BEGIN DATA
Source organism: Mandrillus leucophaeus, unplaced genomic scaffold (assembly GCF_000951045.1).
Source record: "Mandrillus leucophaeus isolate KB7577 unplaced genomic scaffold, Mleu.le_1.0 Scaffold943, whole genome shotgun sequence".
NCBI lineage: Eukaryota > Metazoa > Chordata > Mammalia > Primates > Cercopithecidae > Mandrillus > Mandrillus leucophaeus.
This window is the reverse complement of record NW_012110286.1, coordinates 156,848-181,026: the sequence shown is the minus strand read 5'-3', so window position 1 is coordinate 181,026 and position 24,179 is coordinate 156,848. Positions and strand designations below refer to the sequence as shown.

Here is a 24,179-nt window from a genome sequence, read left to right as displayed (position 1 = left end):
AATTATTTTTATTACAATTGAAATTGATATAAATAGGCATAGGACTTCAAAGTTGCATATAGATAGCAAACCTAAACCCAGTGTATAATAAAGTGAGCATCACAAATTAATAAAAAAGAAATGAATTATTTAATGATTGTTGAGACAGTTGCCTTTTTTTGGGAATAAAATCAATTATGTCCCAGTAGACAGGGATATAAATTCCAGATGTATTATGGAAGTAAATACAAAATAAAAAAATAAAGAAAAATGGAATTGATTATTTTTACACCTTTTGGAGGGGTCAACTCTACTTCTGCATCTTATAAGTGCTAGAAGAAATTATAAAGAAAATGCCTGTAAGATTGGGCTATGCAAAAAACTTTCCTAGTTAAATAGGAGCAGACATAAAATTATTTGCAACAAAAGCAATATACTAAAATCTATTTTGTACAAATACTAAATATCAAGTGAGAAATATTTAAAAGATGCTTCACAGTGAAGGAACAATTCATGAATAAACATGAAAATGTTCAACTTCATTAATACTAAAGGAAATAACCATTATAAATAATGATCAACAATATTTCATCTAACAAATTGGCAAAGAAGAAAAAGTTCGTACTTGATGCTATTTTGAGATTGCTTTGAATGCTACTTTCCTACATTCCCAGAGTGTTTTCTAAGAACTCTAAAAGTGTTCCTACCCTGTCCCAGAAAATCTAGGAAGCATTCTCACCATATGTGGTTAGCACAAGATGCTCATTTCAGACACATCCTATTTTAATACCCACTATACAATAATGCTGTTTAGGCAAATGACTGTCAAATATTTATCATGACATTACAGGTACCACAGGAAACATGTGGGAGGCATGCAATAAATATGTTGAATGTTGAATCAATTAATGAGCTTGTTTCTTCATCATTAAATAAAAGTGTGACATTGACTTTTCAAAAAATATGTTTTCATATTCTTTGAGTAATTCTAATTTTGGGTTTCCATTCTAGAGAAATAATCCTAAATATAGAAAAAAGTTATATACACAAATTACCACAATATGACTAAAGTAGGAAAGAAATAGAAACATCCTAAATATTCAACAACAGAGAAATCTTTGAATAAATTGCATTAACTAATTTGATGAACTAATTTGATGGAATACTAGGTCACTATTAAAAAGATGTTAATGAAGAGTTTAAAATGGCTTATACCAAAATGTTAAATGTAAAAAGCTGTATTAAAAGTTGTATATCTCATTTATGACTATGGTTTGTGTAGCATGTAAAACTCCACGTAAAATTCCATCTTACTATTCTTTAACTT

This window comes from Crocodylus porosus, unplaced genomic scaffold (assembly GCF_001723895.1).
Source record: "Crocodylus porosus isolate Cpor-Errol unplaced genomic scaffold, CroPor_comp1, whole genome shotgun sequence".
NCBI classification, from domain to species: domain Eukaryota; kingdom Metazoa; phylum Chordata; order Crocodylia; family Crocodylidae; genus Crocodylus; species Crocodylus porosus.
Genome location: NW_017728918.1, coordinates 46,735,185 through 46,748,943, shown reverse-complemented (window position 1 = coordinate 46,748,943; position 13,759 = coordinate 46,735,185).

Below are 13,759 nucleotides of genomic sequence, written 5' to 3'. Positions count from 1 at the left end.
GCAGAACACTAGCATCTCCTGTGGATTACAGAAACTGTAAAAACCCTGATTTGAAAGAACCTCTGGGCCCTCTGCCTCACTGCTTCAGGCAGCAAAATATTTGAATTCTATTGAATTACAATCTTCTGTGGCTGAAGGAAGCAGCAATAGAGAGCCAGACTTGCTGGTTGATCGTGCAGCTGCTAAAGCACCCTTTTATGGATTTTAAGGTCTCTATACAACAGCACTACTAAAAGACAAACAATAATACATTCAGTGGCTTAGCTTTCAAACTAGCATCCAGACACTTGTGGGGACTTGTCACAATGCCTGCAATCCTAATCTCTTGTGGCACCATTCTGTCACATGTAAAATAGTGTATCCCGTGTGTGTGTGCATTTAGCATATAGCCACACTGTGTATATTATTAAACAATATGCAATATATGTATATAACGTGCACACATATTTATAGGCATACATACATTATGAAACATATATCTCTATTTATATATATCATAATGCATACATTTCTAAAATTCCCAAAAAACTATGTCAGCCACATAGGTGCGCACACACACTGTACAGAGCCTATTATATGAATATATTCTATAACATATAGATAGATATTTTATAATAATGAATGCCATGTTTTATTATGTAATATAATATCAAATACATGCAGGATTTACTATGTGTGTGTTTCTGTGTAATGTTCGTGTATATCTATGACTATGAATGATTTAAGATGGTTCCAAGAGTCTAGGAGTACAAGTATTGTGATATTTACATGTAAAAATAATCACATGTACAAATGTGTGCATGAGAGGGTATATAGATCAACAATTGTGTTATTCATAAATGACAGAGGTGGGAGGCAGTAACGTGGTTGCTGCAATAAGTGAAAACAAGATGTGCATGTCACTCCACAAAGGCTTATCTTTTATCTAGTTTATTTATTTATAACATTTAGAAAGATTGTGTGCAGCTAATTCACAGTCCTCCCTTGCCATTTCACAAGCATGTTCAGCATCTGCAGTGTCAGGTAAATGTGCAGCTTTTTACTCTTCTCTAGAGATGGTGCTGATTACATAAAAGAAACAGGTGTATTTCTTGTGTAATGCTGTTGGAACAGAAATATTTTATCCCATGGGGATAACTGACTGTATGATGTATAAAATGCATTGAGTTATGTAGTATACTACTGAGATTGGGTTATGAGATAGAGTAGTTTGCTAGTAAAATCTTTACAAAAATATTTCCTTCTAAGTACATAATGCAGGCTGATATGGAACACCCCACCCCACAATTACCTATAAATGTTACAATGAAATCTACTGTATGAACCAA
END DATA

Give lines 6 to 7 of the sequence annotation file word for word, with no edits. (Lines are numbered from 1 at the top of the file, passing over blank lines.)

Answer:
AATTATTTTTATTACAATTGAAATTGATATAAATAGGCATAGGACTTCAAAGTTGCATATAGATAGCAAACCTAAACCCAGTGTATAATAAAGTGAGCATCACAAATTAATAAAAAAGAAATGAATTATTTAATGATTGTTGAGACAGTTGCCTTTTTTTGGGAATAAAATCAATTATGTCCCAGTAGACAGGGATATAAATTCCAGATGTATTATGGAAGTAAATACAAAATAAAAAAATAAAGAAAAATGGAATTGATTATTTTTACACCTTTTGGAGGGGTCAACTCTACTTCTGCATCTTATAAGTGCTAGAAGAAATTATAAAGAAAATGCCTGTAAGATTGGGCTATGCAAAAAACTTTCCTAGTTAAATAGGAGCAGACATAAAATTATTTGCAACAAAAGCAATATACTAAAATCTATTTTGTACAAATACTAAATATCAAGTGAGAAATATTTAAAAGATGCTTCACAGTGAAGGAACAATTCATGAATAAACATGAAAATGTTCAACTTCATTAATACTAAAGGAAATAACCATTATAAATAATGATCAACAATATTTCATCTAACAAATTGGCAAAGAAGAAAAAGTTCGTACTTGATGCTATTTTGAGATTGCTTTGAATGCTACTTTCCTACATTCCCAGAGTGTTTTCTAAGAACTCTAAAAGTGTTCCTACCCTGTCCCAGAAAATCTAGGAAGCATTCTCACCATATGTGGTTAGCACAAGATGCTCATTTCAGACACATCCTATTTTAATACCCACTATACAATAATGCTGTTTAGGCAAATGACTGTCAAATATTTATCATGACATTACAGGTACCACAGGAAACATGTGGGAGGCATGCAATAAATATGTTGAATGTTGAATCAATTAATGAGCTTGTTTCTTCATCATTAAATAAAAGTGTGACATTGACTTTTCAAAAAATATGTTTTCATATTCTTTGAGTAATTCTAATTTTGGGTTTCCATTCTAGAGAAATAATCCTAAATATAGAAAAAAGTTATATACACAAATTACCACAATATGACTAAAGTAGGAAAGAAATAGAAACATCCTAAATATTCAACAACAGAGAAATCTTTGAATAAATTGCATTAACTAATTTGATGAACTAATTTGATGGAATACTAGGTCACTATTAAAAAGATGTTAATGAAGAGTTTAAAATGGCTTATACCAAAATGTTAAATGTAAAAAGCTGTATTAAAAGTTGTATATCTCATTTATGACTATGGTTTGTGTAGCATGTAAAACTCCACGTAAAATTCCATCTTACTATTCTTTAACTT

This window comes from Crocodylus porosus, unplaced genomic scaffold (assembly GCF_001723895.1).